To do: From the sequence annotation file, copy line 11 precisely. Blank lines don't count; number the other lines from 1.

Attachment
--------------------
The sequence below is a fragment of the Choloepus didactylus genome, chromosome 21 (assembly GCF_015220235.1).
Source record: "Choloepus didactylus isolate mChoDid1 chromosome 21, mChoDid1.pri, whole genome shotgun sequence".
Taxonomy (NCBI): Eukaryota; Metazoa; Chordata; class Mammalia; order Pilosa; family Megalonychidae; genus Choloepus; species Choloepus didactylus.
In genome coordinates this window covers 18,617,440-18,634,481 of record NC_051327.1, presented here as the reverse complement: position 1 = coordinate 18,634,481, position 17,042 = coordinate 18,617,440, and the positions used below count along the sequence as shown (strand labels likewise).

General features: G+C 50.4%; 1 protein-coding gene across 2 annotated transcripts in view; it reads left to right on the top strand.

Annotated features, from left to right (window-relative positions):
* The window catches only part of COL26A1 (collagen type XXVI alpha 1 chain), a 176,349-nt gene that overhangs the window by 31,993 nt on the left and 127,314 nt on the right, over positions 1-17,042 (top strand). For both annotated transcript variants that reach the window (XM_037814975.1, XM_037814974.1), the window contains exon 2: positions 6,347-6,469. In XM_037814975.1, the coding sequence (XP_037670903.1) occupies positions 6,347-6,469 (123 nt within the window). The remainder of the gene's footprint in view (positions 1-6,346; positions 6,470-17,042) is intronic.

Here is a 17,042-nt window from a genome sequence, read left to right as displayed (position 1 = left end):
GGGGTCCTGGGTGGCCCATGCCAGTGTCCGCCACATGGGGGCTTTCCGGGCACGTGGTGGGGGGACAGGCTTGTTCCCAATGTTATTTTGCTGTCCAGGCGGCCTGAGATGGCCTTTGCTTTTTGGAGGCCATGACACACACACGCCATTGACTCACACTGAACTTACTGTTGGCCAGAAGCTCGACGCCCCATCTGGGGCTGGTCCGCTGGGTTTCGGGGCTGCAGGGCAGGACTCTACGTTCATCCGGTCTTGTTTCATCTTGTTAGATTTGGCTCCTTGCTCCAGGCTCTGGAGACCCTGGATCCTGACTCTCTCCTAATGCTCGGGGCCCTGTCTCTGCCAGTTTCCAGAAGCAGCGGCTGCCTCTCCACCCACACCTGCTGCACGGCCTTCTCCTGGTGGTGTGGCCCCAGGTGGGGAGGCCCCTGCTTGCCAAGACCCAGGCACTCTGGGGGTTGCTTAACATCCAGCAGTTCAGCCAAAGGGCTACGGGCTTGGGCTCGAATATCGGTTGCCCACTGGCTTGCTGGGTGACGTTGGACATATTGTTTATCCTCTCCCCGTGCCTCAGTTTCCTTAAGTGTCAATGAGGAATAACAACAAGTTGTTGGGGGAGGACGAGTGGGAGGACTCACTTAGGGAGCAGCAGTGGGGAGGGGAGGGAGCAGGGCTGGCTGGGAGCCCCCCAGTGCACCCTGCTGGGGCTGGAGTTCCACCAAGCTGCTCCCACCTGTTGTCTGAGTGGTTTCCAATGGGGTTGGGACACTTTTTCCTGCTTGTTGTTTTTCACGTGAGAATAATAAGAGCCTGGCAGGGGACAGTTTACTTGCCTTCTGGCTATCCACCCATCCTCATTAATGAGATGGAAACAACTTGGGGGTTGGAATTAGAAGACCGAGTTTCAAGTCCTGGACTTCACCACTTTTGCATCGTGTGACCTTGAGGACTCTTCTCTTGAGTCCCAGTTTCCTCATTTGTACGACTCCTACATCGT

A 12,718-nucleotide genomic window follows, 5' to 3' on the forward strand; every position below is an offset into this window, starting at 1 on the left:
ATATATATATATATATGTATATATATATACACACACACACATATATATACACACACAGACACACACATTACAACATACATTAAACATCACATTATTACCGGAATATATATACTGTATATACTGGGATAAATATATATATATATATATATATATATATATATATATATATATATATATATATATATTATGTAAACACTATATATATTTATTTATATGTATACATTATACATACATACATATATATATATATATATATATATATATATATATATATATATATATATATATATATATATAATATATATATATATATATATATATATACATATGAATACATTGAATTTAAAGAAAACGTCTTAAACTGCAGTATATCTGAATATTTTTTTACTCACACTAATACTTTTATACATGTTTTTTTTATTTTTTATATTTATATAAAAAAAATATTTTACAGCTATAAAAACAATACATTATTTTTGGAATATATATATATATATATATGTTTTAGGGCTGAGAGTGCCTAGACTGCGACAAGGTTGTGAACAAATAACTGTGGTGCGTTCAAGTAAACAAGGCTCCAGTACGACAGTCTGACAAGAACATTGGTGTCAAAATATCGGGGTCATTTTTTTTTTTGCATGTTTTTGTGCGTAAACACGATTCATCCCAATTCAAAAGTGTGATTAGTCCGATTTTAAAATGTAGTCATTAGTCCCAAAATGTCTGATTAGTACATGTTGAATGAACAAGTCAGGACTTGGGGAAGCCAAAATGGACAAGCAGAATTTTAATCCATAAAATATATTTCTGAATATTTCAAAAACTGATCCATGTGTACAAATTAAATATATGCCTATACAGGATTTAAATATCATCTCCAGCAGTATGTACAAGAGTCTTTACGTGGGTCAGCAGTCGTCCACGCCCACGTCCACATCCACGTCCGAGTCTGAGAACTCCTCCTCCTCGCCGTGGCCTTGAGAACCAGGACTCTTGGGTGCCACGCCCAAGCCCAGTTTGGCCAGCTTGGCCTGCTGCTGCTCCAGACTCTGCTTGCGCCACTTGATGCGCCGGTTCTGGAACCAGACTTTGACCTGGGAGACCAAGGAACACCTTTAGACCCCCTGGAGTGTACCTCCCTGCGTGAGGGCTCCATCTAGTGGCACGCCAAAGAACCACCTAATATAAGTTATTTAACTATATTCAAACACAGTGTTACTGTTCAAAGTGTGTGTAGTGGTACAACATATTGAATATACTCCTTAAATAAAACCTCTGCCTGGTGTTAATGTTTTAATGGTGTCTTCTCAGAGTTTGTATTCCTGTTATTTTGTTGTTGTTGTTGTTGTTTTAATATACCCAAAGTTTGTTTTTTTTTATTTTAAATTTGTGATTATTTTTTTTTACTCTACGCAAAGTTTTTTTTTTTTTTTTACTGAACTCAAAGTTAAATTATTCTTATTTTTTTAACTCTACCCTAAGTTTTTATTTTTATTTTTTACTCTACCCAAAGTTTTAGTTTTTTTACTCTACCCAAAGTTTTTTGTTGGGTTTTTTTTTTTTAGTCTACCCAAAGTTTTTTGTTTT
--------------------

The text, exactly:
ATATATATATATATATGTATATATATATACACACACACACATATATATACACACACAGACACACACATTACAACATACATTAAACATCACATTATTACCGGAATATATATACTGTATATACTGGGATAAATATATATATATATATATATATATATATATATATATATATATATATATATATATATTATGTAAACACTATATATATTTATTTATATGTATACATTATACATACATACATATATATATATATATATATATATATATATATATATATATATATATATATATATATATATAATATATATATATATATATATATATATACATATGAATACATTGAATTTAAAGAAAACGTCTTAAACTGCAGTATATCTGAATATTTTTTTACTCACACTAATACTTTTATACATGTTTTTTTTATTTTTTATATTTATATAAAAAAAATATTTTACAGCTATAAAAACAATACATTATTTTTGGAATATATATATATATATATATGTTTTAGGGCTGAGAGTGCCTAGACTGCGACAAGGTTGTGAACAAATAACTGTGGTGCGTTCAAGTAAACAAGGCTCCAGTACGACAGTCTGACAAGAACATTGGTGTCAAAATATCGGGGTCATTTTTTTTTTTGCATGTTTTTGTGCGTAAACACGATTCATCCCAATTCAAAAGTGTGATTAGTCCGATTTTAAAATGTAGTCATTAGTCCCAAAATGTCTGATTAGTACATGTTGAATGAACAAGTCAGGACTTGGGGAAGCCAAAATGGACAAGCAGAATTTTAATCCATAAAATATATTTCTGAATATTTCAAAAACTGATCCATGTGTACAAATTAAATATATGCCTATACAGGATTTAAATATCATCTCCAGCAGTATGTACAAGAGTCTTTACGTGGGTCAGCAGTCGTCCACGCCCACGTCCACATCCACGTCCGAGTCTGAGAACTCCTCCTCCTCGCCGTGGCCTTGAGAACCAGGACTCTTGGGTGCCACGCCCAAGCCCAGTTTGGCCAGCTTGGCCTGCTGCTGCTCCAGACTCTGCTTGCGCCACTTGATGCGCCGGTTCTGGAACCAGACTTTGACCTGGGAGACCAAGGAACACCTTTAGACCCCCTGGAGTGTACCTCCCTGCGTGAGGGCTCCATCTAGTGGCACGCCAAAGAACCACCTAATATAAGTTATTTAACTATATTCAAACACAGTGTTACTGTTCAAAGTGTGTGTAGTGGTACAACATATTGAATATACTCCTTAAATAAAACCTCTGCCTGGTGTTAATGTTTTAATGGTGTCTTCTCAGAGTTTGTATTCCTGTTATTTTGTTGTTGTTGTTGTTGTTTTAATATACCCAAAGTTTGTTTTTTTTTATTTTAAATTTGTGATTATTTTTTTTTACTCTACGCAAAGTTTTTTTTTTTTTTTTACTGAACTCAAAGTTAAATTATTCTTATTTTTTTAACTCTACCCTAAGTTTTTATTTTTATTTTTTACTCTACCCAAAGTTTTAGTTTTTTTACTCTACCCAAAGTTTTTTGTTGGGTTTTTTTTTTTTAGTCTACCCAAAGTTTTTTGTTTT